D-MER comes and goes when you feed. What I mean by that is that, when you’re not feeding, you most likely don’t feel it. It’s only when you start to breastfeed that this intense doom returns. It may only last a minute or two, but it can make breastfeeding incredibly stressful and challenging.

You start to associate every feed with this feeling and, this makes the anxiety surrounding breastfeeding even worse. It’s one of the reasons many women decide they don’t want to do it anymore – the anxiety and the sickness is just too much.

However, because it’s not something openly discussed, many mums are not sure why they feel this way and often blame themselves.

breastfeeding woes
Source: Bigstock

While there is no definitive explanation for what causes D-MER, experts believe that it has something to do with the abrupt drop in dopamine when the milk release is triggered, resulting in a brief dopamine deficit for affected women.

Allie managed to breastfeed her first baby for seven months, despite having D-MER. She tried several ways to make the sickness stop but it just didn’t go away.

I tried everything — all the suggestions, all the things that other people said worked for them: drink cold water, watch TV, eat chocolate, stay really hydrated. Nothing really helped other than to focus on my baby and try to remember I was doing it for her, and it was all just temporary.”

Once she stopped feeding, the feelings went away. However, two years later she had her second baby and, as soon as she latched, the D-MER was back, this time even worse.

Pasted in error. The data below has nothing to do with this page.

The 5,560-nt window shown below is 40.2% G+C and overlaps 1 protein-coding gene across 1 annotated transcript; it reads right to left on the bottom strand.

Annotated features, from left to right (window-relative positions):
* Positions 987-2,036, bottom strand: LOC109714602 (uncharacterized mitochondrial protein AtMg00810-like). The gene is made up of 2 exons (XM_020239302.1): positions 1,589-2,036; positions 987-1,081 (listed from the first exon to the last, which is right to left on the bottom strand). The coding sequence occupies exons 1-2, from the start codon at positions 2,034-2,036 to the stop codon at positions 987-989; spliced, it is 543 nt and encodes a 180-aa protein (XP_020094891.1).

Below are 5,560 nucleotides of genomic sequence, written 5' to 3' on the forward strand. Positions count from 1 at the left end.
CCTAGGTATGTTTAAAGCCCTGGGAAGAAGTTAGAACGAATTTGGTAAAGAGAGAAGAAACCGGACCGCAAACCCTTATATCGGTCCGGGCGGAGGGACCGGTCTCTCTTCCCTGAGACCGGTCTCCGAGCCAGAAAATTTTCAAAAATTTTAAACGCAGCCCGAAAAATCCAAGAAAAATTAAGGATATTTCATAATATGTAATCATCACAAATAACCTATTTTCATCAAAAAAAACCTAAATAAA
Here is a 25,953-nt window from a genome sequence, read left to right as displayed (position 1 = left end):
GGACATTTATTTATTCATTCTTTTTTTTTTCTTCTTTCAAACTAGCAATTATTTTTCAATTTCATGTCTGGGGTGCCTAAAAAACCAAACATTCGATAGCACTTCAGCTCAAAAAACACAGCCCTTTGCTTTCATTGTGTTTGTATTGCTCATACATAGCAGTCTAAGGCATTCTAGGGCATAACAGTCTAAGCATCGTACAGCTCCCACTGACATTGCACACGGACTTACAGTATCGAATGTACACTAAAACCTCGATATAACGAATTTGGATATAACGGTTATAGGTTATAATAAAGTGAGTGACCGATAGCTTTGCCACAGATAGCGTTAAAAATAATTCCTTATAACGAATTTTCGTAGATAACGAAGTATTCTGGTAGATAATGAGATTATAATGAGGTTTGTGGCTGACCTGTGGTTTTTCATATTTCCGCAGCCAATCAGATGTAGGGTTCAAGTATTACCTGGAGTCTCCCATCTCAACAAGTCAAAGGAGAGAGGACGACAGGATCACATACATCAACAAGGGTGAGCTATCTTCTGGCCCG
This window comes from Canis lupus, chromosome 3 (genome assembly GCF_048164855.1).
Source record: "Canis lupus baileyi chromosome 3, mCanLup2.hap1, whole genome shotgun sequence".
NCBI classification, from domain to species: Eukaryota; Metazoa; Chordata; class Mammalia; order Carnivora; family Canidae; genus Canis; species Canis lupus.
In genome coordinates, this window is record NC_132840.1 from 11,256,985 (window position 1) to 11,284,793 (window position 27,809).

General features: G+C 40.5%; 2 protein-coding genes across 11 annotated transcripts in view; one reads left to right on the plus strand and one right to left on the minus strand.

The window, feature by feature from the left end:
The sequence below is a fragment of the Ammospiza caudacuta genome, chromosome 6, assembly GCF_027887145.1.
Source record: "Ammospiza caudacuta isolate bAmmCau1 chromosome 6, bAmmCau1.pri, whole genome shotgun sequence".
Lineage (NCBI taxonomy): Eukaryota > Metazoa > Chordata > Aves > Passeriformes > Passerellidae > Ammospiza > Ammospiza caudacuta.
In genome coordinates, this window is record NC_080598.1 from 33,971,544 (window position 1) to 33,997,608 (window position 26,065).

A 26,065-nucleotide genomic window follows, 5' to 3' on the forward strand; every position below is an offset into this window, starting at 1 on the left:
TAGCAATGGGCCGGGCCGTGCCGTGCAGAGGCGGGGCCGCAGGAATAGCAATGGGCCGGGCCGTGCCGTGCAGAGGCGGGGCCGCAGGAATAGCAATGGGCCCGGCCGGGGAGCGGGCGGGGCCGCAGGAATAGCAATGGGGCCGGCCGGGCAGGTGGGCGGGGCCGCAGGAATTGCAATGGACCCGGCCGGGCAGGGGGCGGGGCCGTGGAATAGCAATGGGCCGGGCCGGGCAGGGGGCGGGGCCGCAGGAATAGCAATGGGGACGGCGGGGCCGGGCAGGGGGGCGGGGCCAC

Not only was it the anxiety and dread and nervousness, but I would also get ridiculously nauseous. I’d feel like I might throw up, and then 15 seconds later I’d get the pins and needles of a letdown, and that’s when the anxiety would kick in.”

Allie knew it wasn’t going to get better. But she also knew her son loved breastfeeding. So she endured the multiple feeds a day, each time filled with nausea and dread. Every day she told herself it would be the last as she rode out the waves of sickness.

But then her son would fall asleep on the breast, snuggled so close, and the sickness would melt away. It’s the ultimate sacrifice that so many breastfeeding mums are doing right this second. But no one is talking about it!

Let’s talk about it. 

For anyone who has experienced these symptoms while breastfeeding, there’s a good chance it’s D-MER and it might be worth bringing it up to your GP.

While it’s a relatively new diagnosis, there are some strategies that can help you cope.

And, please, if this is something you have experienced, let us know! We’d love to get some stories about D-Mer out there so breastfeeding mums are aware that this exists.

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Author

Born and raised in Canada, Jenna now lives in Far North Queensland with her tribe. When the mum-of-three is not writing, you can find her floating in the pool, watching princess movies, frolicking on the beach, bouncing her baby to sleep or nagging her older kids to put on their pants.